Exclusion of barn owls Tyto alba from a greater horseshoe bat Rhinolophus ferrumequinum roost in Devon, UK

  • Published source details Bollo Palacios M., Kitching T., Wright P.G.R., Schofield H. & Glover A. (2023) Exclusion of barn owls Tyto alba from a greater horseshoe bat Rhinolophus ferrumequinum roost in Devon, UK. Conservation Evidence, 20, 8-12.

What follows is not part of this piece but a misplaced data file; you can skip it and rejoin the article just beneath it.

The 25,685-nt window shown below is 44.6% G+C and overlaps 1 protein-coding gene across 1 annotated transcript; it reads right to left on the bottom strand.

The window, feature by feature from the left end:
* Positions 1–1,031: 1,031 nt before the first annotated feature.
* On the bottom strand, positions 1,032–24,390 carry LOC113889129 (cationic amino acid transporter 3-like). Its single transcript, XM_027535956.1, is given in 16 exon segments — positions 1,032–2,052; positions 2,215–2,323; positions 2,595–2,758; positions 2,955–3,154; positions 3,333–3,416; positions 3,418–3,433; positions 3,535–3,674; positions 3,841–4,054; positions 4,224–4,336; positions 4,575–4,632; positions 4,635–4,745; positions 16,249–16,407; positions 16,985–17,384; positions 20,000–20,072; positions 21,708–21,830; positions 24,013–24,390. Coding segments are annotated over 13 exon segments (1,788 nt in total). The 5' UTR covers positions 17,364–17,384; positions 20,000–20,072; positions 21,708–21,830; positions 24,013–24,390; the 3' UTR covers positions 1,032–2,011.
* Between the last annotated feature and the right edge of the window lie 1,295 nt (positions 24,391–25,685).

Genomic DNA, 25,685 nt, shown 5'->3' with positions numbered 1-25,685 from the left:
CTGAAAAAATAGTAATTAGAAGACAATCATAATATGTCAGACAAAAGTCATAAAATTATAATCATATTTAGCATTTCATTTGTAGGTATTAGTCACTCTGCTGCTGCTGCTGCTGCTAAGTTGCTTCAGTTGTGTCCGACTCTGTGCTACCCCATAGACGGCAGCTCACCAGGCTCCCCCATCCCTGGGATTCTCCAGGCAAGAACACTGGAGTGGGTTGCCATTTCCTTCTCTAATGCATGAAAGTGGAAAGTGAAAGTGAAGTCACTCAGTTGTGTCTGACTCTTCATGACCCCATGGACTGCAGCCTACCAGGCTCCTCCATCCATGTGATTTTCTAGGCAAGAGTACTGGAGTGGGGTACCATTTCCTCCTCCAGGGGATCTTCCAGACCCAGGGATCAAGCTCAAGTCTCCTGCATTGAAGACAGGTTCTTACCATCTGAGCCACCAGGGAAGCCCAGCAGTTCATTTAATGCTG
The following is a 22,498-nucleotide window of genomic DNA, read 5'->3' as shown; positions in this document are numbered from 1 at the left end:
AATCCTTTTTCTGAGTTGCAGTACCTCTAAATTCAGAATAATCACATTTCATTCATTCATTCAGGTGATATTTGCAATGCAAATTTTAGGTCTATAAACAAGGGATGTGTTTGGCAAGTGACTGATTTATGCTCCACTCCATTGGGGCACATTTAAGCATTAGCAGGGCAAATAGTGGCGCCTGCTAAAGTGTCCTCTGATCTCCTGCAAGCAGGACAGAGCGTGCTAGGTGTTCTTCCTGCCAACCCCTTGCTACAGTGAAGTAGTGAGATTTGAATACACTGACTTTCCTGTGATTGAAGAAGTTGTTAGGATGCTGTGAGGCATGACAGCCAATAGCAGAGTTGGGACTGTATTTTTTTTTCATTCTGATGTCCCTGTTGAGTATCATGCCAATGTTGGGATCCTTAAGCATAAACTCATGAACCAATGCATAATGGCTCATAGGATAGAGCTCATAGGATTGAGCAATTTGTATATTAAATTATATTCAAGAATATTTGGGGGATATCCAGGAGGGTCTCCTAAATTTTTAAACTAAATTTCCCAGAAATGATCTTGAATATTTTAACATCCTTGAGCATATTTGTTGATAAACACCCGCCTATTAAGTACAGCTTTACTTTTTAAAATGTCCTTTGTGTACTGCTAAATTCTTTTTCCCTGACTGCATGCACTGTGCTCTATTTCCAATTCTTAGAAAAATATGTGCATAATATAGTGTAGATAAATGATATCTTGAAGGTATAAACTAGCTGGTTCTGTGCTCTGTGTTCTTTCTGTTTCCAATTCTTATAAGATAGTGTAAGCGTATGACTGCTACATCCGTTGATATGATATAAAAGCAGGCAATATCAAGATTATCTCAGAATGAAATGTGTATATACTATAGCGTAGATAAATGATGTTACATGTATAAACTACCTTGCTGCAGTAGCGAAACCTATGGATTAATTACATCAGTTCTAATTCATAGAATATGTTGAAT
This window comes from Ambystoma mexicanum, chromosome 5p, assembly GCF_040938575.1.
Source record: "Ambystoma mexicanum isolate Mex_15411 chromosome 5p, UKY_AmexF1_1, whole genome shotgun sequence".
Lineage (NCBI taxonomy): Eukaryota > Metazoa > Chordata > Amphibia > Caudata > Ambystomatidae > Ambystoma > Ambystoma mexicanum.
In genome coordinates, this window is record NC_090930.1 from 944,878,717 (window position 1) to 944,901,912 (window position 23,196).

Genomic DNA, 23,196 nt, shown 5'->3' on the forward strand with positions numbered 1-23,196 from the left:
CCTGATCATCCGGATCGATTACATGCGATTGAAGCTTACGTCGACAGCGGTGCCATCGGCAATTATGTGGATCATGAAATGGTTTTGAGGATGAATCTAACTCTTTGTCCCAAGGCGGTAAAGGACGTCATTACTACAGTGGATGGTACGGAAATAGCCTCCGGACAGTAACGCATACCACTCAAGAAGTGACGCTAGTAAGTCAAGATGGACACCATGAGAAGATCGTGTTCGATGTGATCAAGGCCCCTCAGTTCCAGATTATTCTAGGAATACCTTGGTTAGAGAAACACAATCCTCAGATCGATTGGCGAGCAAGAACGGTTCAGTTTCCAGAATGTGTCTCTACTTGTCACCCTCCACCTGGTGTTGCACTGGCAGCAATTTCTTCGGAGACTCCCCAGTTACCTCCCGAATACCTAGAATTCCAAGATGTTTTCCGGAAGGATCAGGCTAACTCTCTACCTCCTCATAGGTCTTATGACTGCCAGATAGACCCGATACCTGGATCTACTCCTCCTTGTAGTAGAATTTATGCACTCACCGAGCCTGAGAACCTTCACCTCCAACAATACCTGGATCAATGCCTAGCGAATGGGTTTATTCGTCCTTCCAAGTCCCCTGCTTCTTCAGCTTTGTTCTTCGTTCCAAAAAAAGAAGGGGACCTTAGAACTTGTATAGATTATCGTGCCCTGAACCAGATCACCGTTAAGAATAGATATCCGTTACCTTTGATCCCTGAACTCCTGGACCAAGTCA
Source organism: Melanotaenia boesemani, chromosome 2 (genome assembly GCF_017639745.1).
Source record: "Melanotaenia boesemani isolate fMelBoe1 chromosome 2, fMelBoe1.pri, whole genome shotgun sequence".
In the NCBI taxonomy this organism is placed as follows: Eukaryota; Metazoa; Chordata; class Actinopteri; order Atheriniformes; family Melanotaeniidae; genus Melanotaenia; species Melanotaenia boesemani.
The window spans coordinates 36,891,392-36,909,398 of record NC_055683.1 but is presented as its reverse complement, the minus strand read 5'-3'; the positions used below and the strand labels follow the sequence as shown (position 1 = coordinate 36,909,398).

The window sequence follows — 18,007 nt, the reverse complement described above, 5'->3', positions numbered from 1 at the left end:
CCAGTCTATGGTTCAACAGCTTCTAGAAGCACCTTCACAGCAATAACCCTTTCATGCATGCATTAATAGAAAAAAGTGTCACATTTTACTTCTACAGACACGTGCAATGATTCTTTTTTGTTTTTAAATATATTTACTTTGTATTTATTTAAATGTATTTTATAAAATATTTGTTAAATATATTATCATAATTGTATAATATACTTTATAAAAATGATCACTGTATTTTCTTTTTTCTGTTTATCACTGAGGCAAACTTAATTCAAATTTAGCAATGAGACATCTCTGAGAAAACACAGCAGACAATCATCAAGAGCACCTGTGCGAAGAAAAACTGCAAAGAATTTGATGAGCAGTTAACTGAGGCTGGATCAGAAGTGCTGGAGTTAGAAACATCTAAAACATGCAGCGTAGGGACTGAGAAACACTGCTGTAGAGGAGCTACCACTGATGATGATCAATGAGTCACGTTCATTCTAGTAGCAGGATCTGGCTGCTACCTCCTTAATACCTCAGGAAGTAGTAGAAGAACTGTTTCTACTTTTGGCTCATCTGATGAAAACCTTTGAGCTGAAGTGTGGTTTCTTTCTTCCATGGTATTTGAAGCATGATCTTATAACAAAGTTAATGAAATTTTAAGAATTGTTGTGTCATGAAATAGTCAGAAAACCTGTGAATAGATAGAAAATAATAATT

The greater horseshoe bat Rhinolophus ferrumequinum is a rare species in the UK that relies heavily on undisturbed stone buildings in which to breed. Barn owls Tyto alba are also a protected species that roost and raise their broods in similar places. This overlap in roosting requirements can lead to barn owls moving into buildings containing well-established greater horseshoe bat maternity colonies. This in turn could result in disturbance and abandonment of the building by the bats. Such an event occurred at one of the largest greater horseshoe bat roosts in the UK in 2018 when the colony deserted the roost after barn owls moved in. We describe measures used to exclude the owls while retaining access for the bats, to encourage the colony to return. The suite of modifications consisted primarily of wooden baffles and smooth surfaces on the entrances and doorways. Monitoring showed that the interventions were effective in excluding barn owls whilst allowing bats to access the building. Exclusion of the owls resulted in the return of the greater horseshoe bat colony in similar numbers to 2017 when owls were absent (2022: 92% of the adults) and breeding resumed (2022: 93% of the juveniles in 2017). This paper is the first to evaluate the before and after effects of protecting a bat roost from disturbance or predation by other species.

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